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The Big Goodbye

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"The Big Goodbye"
Star Trek: The Next Generation episode
Episode no.Season 1
Episode 12
Directed byJoseph L. Scanlan
Written byTracy Tormé
Featured musicDennis McCarthy
Cinematography byEdward R. Brown
Production code113
Original air dateJanuary 11, 1988 (1988-01-11)
Guest appearance(s)
Episode chronology
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List of Star Trek: The Next Generation episodes

"The Big Goodbye" is the twelfth episode of the American science fiction television series Star Trek: The Next Generation. The episode first aired in broadcast syndication on January 11, 1988. This was the second writing credit of the series for Tracy Tormé following the episode "Haven". Rob Bowman planned to direct the episode, but he was switched to "Datalore" due to delays in its production. With Bowman working on another episode, Joseph L. Scanlan became the director.

Set in the 24th century, the series follows the adventures of the Starfleet crew of the Federation starship Enterprise-D. In this episode, the crew is sent to open diplomatic ties with the Jarada. While taking a break from preparations, Captain Jean-Luc Picard (Patrick Stewart), Lt. Cmdr. Data (Brent Spiner), and Dr. Beverly Crusher (Gates McFadden) are trapped, due to a computer malfunction, in a 1940s-style gangster holodeck program with Captain Picard playing the role of detective Dixon Hill.

"The Big Goodbye" is the first episode to significantly feature the holodeck. Tormé credited Gene Roddenberry with the idea for the detective novel, with Tormé employing the film noir style using references to The Maltese Falcon (1941). Lawrence Tierney, who appeared in film noir movies in the 1940s, guest stars as Cyrus Redblock. The Dixon Hill setting reappeared in two later episodes in the series and in the film Star Trek: First Contact (1996).

11.5 million viewers watched "The Big Goodbye"; critical reception was mixed. One reviewer found it too similar to The Original Series episode "A Piece of the Action". Other reviewers complained about the holodeck but praised Tierney's performance. The episode won an Emmy Award for Outstanding Costumes for a Series and is the only Star Trek episode to ever win the Peabody Award.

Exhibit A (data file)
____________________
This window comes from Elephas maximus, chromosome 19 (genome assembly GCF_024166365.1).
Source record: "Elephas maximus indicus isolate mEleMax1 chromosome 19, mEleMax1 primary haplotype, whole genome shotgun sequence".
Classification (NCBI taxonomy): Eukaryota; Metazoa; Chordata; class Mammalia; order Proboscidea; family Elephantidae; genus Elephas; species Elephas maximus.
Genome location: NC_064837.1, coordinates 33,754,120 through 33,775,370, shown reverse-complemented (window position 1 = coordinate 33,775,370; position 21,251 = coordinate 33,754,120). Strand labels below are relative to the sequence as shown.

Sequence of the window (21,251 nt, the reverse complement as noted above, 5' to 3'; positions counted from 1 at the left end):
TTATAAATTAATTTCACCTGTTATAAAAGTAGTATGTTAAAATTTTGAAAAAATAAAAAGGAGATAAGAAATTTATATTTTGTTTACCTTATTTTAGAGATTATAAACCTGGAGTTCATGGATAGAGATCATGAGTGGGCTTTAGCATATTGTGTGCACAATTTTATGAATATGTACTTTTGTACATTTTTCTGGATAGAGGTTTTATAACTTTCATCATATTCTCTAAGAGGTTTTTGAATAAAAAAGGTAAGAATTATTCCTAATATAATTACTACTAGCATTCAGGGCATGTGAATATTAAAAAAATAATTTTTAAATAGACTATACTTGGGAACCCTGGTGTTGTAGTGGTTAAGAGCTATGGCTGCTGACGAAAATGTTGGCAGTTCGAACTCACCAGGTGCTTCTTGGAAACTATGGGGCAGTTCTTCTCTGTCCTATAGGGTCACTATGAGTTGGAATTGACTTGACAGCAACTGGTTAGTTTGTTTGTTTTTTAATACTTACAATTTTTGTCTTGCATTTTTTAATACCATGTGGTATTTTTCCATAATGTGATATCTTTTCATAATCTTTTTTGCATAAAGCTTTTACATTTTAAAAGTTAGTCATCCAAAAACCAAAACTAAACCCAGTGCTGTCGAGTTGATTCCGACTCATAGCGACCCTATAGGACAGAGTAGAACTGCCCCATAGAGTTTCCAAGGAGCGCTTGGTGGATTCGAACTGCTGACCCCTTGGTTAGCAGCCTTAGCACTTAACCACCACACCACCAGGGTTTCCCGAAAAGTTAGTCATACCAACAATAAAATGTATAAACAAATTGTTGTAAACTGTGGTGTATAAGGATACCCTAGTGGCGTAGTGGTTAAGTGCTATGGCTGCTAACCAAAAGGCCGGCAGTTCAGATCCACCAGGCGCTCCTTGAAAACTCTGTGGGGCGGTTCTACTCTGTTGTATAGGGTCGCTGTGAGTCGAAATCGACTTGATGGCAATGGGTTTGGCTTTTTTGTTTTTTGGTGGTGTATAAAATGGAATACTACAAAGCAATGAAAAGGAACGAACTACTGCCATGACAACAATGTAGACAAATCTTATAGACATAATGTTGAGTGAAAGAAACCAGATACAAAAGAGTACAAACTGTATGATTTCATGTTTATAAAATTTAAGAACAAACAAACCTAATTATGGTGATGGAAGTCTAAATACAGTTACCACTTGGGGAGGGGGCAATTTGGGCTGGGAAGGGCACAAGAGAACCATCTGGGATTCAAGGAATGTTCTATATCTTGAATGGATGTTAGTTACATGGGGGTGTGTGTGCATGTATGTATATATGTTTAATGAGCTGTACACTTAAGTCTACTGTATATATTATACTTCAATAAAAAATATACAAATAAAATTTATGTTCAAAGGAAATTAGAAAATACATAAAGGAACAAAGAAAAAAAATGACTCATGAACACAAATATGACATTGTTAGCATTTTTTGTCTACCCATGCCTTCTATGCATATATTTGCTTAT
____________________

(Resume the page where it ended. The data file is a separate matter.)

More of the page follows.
The Enterprise heads to Torona IV to open negotiations with the Jarada, an insect-like race that is unusually strict in matters of protocol. After practicing the complex greeting the Jarada require to open negotiations, Captain Jean-Luc Picard (Patrick Stewart) decides to relax with a Dixon Hill story in the holodeck. Playing Detective Hill in the holoprogram, Picard takes up the case of Jessica Bradley (Carolyn Allport), who believes that Cyrus Redblock (Lawrence Tierney) is trying to kill her. Picard decides to continue the program later and leaves the holodeck to affirm their estimated arrival at Torona IV. He invites Dr. Beverly Crusher (Gates McFadden) and visiting historian Dr. Whalen (David Selburg) to join him in the holodeck. While Crusher is still preparing, Picard and Whalen are ready to enter the holodeck when Lt. Cdr. Data (Brent Spiner) arrives, having overheard Picard's invitation. Entering the holodeck, the three discover that Jessica has been murdered in Picard's absence. As Picard explains that he saw Jessica at his office the day before, Lt. Bell (William Boyett) brings Picard into the police station for questioning as a suspect in her murder. Meanwhile, the Enterprise is scanned from a distance by the Jarada, causing a power surge in the holodeck external controls. Dr. Crusher later enters the holodeck, first experiencing a momentary glitch with the holodeck doors, and joins her friends at the police station.

The Jarada demand their greeting earlier than the agreed time and are insulted at having to talk to anyone other than the Captain. The crew tries to communicate with Picard in the holodeck but finds it impossible; the Jarada signal has affected the holodeck's functions, preventing the doors from opening or allowing communication with the crew inside. Lt. Geordi La Forge (LeVar Burton) and Wesley Crusher (Wil Wheaton) attempt to repair the holodeck systems. While inside the holodeck, the group returns to Dixon's office. Mr. Leech (Harvey Jason) appears, having waited for Picard, demanding he turn over an object he believes Jessica gave him. When Picard fails to understand, Leech shoots Dr. Whalen with a gun, and the crew discovers that the safety protocols have been disabled, as Whalen is severely wounded. As Dr. Crusher cares for his wound, Picard and Data discover that the holodeck is malfunctioning, and they are unable to exit the program. Mr. Leech is joined by Redblock and continues to demand the object. Lt. McNary arrives and becomes involved in the standoff. Picard tries to explain the nature of the holodeck, but Redblock refuses to believe him.

Outside, Wesley finds the glitch, however he cannot simply turn off the system for fear of losing everyone inside. Instead, Wesley resets the simulation, briefly placing Picard and the others in the middle of a snowstorm before finding themselves back in Dixon's office. With the reset successfully clearing the malfunction, the exit doors finally appear. Despite Picard's warnings, Redblock and Leech exit the holodeck, but dissipate as they move beyond the range of its holoemitters. As they leave the holodeck, Picard thanks McNary, who now suspects that his world is artificial and asks whether Picard's departure is "the big goodbye", to which Picard replies that he simply doesn't know. Picard reaches the bridge in time to give the proper greeting to the Jarada. The Jarada accept the greeting, heralding the start of successful negotiations.